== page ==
Uncover generalized lipodystrophy in your practice

Generalized lipodystrophy is a rare, complex, and clinically heterogeneous disorder characterized by the widespread lack or loss of adipose tissue, leading to relative leptin deficiency and associated metabolic abnormalities.1

Leptin deficiency contributes to excess caloric intake, which exacerbates the metabolic abnormalities seen in patients with generalized lipodystrophy. Learn about the MYALEPT MOA

There are 2 types of generalized lipodystrophy

Congenital generalized lipodystrophy (CGL)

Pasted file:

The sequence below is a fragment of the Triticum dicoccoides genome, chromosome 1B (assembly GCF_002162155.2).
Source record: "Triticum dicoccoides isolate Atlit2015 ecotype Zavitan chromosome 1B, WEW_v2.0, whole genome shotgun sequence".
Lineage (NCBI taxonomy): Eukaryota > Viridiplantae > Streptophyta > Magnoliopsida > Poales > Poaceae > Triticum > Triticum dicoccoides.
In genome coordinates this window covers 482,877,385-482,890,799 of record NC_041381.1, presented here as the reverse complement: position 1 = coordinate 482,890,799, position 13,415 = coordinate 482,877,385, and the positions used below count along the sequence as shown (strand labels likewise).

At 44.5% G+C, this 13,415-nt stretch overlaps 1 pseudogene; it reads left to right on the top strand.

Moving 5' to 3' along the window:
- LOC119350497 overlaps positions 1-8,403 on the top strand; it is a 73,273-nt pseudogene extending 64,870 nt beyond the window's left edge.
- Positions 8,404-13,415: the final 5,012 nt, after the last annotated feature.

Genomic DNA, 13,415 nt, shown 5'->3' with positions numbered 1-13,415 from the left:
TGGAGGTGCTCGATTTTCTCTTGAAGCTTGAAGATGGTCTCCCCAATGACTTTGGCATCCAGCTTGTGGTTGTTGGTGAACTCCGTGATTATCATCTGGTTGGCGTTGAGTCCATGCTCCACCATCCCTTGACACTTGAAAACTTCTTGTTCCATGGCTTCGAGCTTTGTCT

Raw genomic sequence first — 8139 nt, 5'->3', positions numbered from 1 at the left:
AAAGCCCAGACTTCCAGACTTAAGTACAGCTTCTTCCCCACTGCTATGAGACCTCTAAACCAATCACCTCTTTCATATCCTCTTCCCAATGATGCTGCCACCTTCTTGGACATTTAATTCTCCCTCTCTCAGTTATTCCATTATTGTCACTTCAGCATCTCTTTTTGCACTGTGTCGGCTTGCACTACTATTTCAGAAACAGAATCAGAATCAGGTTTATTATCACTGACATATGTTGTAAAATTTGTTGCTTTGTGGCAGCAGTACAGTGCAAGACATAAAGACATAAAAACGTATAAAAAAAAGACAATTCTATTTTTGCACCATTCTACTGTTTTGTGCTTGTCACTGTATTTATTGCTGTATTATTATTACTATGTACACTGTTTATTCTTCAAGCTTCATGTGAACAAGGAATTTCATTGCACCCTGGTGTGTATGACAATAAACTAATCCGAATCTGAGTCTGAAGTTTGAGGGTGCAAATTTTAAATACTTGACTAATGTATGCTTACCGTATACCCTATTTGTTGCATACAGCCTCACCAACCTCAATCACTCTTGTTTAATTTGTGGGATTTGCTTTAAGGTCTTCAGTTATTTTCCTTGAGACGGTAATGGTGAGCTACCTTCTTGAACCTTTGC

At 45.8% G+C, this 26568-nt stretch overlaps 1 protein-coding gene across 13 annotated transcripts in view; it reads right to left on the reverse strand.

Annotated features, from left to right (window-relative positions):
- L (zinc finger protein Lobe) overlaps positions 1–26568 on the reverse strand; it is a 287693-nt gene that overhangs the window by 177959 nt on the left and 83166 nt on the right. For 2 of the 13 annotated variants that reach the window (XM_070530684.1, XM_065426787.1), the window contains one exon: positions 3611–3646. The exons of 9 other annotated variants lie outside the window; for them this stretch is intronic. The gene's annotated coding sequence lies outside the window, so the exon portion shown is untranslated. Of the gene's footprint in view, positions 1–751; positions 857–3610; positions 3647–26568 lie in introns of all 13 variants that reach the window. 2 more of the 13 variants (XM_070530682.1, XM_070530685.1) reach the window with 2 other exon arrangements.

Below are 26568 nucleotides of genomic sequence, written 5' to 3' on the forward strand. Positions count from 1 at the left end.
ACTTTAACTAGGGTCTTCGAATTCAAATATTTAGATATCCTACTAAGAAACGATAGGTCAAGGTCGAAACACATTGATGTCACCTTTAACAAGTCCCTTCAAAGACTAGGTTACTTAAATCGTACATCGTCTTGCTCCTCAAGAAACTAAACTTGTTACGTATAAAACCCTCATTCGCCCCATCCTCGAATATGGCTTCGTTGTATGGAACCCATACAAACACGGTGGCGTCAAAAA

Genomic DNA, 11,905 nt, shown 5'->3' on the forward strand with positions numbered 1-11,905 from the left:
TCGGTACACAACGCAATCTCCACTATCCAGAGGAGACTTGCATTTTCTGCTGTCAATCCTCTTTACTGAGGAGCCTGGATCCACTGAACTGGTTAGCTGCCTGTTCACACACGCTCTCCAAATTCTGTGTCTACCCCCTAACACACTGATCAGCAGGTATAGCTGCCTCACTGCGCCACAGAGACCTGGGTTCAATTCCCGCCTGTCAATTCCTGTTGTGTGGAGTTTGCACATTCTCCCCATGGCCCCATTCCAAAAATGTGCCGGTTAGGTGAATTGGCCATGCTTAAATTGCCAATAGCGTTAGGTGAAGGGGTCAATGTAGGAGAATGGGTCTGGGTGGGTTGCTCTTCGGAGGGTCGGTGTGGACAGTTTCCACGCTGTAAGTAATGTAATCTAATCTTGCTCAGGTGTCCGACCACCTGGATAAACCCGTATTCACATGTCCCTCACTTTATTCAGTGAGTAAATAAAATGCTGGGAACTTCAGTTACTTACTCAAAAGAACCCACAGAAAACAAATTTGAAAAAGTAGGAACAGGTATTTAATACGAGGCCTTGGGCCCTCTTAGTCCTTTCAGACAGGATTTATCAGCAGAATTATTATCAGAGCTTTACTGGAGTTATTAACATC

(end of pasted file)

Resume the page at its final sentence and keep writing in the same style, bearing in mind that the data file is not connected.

CGL Chart


A Lateral view of an 11-year-old boy with CGL showing generalized loss of fat, protuberant abdomen, prominent muscularity, and acromegaloid features such as large hands and feet.2


Acquired generalized lipodystrophy (AGL)

AGL Chart


B Lateral view of an 8-year-old boy with AGL. He started experiencing generalized loss of subcutaneous fat at age 3 with marked acanthosis nigricans in the neck, axillae, and groin. He developed Crohn’s disease at age 11, requiring hemicolectomy at age 13.4